New study introduces measures on how a new quantum workforce should be trained

Recently, a newly published study has outlined several methods that colleges and universities can use when updating their curricula to help train new quantum workers that will enter the industry’s workforce. Rochester Institute of Technology Associate Professor Ben Zwickl, one of three researchers, suggested these methods after interviewing more than 20 managers working in quantum technology companies across the US.

Students conducting quantum research

The authors from the University of Colorado Boulder and RIT wanted to understand entry-level positions these companies offered, as well as the education pathways directly leading into said jobs. These companies do seek employees with traditional STEM degrees, but also want candidates to have basic quantum information science (QIS) and technology knowledge when applying.

‘For a lot of those roles, there’s this idea of being ‘quantum aware’ that’s highly desirable. The companies told us that many positions don’t need to have deep expertise, but students could really benefit from a one- or two-semester introductory sequence that teaches the foundational concepts, some of the hardware implementations, how the algorithms work, what a qubit is, and things like that. Then a graduate can bring in all the strength of a traditional STEM degree but can speak the language that the company is talking about.’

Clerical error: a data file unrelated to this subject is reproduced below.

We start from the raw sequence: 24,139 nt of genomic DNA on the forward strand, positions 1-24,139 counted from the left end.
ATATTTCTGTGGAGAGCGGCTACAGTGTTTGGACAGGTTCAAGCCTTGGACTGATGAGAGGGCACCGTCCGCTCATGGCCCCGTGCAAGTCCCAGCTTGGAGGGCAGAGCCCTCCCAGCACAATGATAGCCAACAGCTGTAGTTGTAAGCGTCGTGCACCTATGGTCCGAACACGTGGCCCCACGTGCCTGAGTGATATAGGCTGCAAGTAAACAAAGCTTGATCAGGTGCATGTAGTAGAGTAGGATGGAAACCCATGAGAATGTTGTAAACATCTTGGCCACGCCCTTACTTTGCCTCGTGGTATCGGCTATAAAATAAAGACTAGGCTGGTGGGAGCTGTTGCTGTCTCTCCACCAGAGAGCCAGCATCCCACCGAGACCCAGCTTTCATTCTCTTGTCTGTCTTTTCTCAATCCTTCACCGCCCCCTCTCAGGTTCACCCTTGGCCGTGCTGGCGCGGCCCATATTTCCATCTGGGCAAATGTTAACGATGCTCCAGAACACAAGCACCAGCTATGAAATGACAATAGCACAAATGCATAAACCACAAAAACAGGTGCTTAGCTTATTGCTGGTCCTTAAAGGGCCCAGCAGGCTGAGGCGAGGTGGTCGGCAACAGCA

Professor Ben Zwickl, a member of RIT’s Future Photon Initiative and Centre for Advancing STEM Teaching, Learning and Evaluation

Colleges should be offering introductory, multidisciplinary courses with few prerequisites that allow software engineering, computer science, physics, and other STEM majors to learn the core concepts of QIS and quantum technology. By providing this education to these students across disciplines, they will be able to adapt and disrupt a wide range of fields, due to quantum technology’s potential.

‘It’s a growing industry that will produce new sensors, imaging, communication, computing technologies, and more. A lot of the technologies are in a research and development phase, but as they start to move toward commercialization and mass production, you will have end-users who are trying to figure out how to apply the technology. They will need technical people on their end that are fluent enough with the ideas that they can make use of it.’

Professor Ben Zwickl

The professor’s participation in this study was partly supported by RIT receiving funds from NSF’s Quantum Leap Challenge Institutes program. As a co-PI and lead for the proposal’s education and workforce development, he wants to apply many of the study’s lessons to RIT’s curriculum. Two new introductory RIT courses in quantum information and science are being developed, as well as an interdisciplinary minor of the above subjects.